Don't Wait for the Government: Entrepreneurs Are Keeping America Great
Although popularized by Donald Trump, the “Make America Great Again” slogan goes back to Ronald Reagan’s 1980 presidential campaign. It's associated with politics, but the idea isn’t about nationalism. It’s about business innovation, which we’re seeing through the recent “made in America” movement.
While the government certainly plays a part in starting a business, the fact is that entrepreneurs don’t put their dreams on hold because of it. Instead, they clear their own path toward not only innovation, but also toward making America great again.
America: Land of the Entrepreneur
No disrespect is meant to the incredible entrepreneurs around the world who are crushing it, but the United States was founded on a platform of entrepreneurship. From Benjamin Franklin to Henry Ford to Bill Gates to Mark Zuckerberg, the U.S. has a rich history of entrepreneurship.
In fact, as noted in The Economist, “America was the first country, in the late 1970s, to ditch managerial capitalism for the entrepreneurial variety.”
Because of this, it shouldn’t be shocking that the U.S. has been ranked as the country with the most entrepreneurial activity. What’s more, 6.02 percent of the US adult population owns a business.
Because of the close relationship that universities have with entrepreneurship, “America plays a vital role in spreading the culture of entrepreneurialism around the world." Simply put, entrepreneurship is just in our DNA.
Entrepreneurs can fill the political gap.
As Richard Branson told Business Insider, “I think, fortunately, entrepreneurs can do a lot of, you know, the compensating work.” For example, if the government decides that climate change doesn't exist, “then we as entrepreneurs just got to get in there and and fill the gap and and create hundreds of thousands of jobs and make sure that” we’re living in a carbon-neutral world by 2050.
Branson added, “When government is lacking, then entrepreneurs need to step into the breach.” And we’re seeing this across the country. In New York City, Greyston Bakery isn’t just making delicious treats; it's also combating homelessness by hiring everyone, no questions asked.
Southern Pine Company of Georgia is rescuing Savannah’s historic buildings one at a time. Following Hurricane Harvey, the Hotel Ylem in Houston got actively involved in charities and fundraising to help repair the city. And these are just three examples of businesses making America great again by improving their local communities -- with or without the government’s assistance.
On a larger scale, entrepreneurs aren’t just launching new businesses to help their local communities. They’re also introducing products and technologies that are paving the way for new markets across the country.
As Doug Howorko and George Tsougrianis put it so bluntly for Zaggtime, “No matter what politicians say, the old manufacturing jobs of the industrial age are not coming back. Even countries like China, where labor is cheap, are killing jobs because it is cheaper to manufacture products with robotics and artificial intelligence.”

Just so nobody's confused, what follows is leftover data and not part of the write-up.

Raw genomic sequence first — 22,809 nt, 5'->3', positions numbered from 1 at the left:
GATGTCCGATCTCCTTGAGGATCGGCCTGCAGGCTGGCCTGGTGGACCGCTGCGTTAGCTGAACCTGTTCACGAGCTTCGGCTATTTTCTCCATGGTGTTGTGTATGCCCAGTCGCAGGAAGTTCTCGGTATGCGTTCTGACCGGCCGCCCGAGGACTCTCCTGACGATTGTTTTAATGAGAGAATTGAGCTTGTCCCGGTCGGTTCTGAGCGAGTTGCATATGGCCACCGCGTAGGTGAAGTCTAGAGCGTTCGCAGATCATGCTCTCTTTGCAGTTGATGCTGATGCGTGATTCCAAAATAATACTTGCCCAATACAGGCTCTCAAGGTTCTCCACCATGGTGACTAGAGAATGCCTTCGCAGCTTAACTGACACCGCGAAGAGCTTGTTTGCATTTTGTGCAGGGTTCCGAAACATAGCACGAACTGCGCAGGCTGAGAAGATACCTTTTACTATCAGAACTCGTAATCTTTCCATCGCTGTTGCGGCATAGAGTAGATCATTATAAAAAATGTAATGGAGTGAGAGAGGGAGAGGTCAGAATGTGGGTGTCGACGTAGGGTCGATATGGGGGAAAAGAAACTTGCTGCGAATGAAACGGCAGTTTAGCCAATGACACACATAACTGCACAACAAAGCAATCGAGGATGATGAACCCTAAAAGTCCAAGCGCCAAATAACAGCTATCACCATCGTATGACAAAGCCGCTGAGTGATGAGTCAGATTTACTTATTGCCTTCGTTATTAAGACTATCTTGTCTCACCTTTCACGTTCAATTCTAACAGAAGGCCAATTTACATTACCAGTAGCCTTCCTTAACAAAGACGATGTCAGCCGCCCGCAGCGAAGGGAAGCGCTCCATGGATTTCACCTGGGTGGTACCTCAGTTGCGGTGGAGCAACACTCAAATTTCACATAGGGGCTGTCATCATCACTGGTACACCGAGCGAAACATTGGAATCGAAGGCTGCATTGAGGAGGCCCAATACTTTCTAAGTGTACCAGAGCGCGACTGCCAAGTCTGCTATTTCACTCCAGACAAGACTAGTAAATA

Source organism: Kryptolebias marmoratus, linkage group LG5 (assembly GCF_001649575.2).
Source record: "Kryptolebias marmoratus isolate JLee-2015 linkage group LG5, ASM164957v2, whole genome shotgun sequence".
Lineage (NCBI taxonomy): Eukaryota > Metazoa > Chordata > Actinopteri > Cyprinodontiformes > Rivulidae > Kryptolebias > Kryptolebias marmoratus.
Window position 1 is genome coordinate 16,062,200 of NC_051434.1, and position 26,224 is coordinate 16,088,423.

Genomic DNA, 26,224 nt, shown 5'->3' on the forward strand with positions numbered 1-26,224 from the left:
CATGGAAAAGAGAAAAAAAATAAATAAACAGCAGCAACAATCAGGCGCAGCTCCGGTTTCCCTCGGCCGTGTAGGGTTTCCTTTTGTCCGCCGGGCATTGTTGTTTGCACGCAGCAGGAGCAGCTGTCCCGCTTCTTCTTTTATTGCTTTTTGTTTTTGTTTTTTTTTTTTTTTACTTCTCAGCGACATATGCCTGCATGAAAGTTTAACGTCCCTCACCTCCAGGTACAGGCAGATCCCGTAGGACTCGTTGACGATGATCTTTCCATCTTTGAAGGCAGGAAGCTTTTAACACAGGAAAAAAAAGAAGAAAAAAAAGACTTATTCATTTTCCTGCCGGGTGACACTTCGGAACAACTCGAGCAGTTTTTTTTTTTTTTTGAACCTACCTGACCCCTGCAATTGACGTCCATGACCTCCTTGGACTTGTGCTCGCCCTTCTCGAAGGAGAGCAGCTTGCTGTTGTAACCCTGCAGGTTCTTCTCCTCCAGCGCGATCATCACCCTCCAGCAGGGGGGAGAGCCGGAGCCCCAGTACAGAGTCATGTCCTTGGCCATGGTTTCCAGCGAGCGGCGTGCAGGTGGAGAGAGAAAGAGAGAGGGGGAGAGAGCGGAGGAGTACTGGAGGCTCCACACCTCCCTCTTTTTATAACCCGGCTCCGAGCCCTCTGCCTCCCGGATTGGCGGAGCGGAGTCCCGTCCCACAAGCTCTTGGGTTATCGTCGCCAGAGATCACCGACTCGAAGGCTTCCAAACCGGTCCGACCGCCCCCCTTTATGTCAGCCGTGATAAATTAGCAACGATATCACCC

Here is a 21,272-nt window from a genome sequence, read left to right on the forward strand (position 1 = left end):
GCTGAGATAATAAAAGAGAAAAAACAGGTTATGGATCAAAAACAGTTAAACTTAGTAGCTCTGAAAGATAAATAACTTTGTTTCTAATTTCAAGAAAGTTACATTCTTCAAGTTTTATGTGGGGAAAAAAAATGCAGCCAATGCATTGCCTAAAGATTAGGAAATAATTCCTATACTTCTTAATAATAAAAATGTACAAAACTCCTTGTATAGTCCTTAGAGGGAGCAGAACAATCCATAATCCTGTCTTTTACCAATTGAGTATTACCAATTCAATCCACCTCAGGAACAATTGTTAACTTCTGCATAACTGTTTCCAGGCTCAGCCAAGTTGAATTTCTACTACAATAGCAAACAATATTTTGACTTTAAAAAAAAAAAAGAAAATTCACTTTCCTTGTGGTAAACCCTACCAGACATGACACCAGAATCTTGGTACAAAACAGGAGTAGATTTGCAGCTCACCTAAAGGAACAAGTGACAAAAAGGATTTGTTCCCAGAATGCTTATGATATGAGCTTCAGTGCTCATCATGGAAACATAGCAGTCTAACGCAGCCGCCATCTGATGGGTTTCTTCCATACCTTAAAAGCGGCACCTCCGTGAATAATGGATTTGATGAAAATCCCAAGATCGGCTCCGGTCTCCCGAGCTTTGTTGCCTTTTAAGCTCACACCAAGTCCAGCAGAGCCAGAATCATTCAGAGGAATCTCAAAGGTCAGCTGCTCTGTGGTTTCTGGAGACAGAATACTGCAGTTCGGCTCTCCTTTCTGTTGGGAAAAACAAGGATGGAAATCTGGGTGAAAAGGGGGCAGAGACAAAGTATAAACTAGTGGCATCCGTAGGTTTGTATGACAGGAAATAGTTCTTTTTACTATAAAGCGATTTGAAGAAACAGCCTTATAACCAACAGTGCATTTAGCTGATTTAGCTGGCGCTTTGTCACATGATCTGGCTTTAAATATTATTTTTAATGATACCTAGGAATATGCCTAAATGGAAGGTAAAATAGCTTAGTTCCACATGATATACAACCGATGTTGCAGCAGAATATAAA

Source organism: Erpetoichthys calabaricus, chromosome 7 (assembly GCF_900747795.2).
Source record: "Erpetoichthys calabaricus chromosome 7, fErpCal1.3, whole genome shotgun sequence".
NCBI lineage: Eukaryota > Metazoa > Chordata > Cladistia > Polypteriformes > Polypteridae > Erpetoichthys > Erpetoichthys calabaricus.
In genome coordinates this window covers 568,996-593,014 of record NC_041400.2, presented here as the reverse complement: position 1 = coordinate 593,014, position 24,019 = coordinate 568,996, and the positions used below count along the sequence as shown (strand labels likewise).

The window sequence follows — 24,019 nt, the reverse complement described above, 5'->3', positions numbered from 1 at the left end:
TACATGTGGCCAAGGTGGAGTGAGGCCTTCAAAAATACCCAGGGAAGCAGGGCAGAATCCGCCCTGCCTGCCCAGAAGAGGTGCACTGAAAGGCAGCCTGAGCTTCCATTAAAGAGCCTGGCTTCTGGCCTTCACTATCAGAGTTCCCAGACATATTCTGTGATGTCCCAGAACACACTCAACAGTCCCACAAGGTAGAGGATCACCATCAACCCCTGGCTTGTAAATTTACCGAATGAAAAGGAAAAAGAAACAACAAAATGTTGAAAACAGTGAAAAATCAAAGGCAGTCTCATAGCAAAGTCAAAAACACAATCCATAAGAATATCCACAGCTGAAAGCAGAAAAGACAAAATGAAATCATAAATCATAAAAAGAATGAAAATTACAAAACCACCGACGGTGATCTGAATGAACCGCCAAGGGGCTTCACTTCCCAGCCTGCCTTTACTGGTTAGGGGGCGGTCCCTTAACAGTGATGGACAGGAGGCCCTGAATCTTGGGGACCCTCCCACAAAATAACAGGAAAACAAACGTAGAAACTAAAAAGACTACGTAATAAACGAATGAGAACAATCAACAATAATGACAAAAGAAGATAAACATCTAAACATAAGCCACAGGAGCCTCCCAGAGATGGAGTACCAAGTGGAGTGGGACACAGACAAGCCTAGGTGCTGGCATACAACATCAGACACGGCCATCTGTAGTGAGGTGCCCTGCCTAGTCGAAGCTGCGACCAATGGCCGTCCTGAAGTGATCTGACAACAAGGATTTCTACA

Howorko and Tsougrianis add, “Governments cannot fix all the challenges (not any time soon). You can only rely on one person and that is yourself, and we truly believe that becoming entrepreneurial and starting a business is the main solution to making your country great again.”
Entrepreneurs can’t, and don’t, wait.
Entrepreneurship is like an itch. Once you've got it, you need to scratch it ASAP.
Of course, this doesn’t mean starting your own business without doing the proper research -- that would be foolish. But you also can’t wait for the perfect time, the perfect product or the perfect service.
You can’t sit back and wait for the government to create a more favorable entrepreneurial climate, like making it easier to obtain a grant or register your business. After all, you never know how long it will take for politicians on both sides to actually come to an agreement.
Here’s the most important thing to remember about being an entrepreneur: There's no perfect time. The longer you wait, the less likely you’ll be able to survive because someone else will corner the market or your idea will become obsolete.
In other words, if you've got that itch, scratch it.
Entrepreneurs can control their own fate.
If you’re ready to scratch that itch, here’s how you can control your own fate without waiting for the government.
Finish what your started. Don’t start a business unless you’re committed to seeing it through. Even if you have to pivot or close up shop, successful entrepreneurs don’t start something just to throw in the towel.
Get involved. Whether it’s attending conferences or joining your local Chamber of Commerce, entrepreneurs have to network and build relationships in their communities. Who knows where those connections can take you?
Be dominate. Entrepreneurs are fierce competitors who don’t just want to play the game; they want to own it.
Problems = opportunities. Rather than avoid problems, embrace them. It’s one of the best ways to learn and grow.
Invest in yourself. Successful entrepreneurs are constantly investing in their education and personal development in order to enhance their existing skills or learn new ones.
Be disruptive. Finally, entrepreneurs aren’t content with the status quo. They want to change the world. When they spot a chance to do something better or faster, they leap at the opportunity.
Politics and government aside, entrepreneurs are capable of improving their chances of success. By taking advantage of all the world has to offer -- inconvenient or not, perfect or not -- entrepreneurs can build businesses that provide their communities with products and services they needed and wanted. Taking the bull by the horns may not just make their entrepreneurial efforts strong, but they may also make America great again.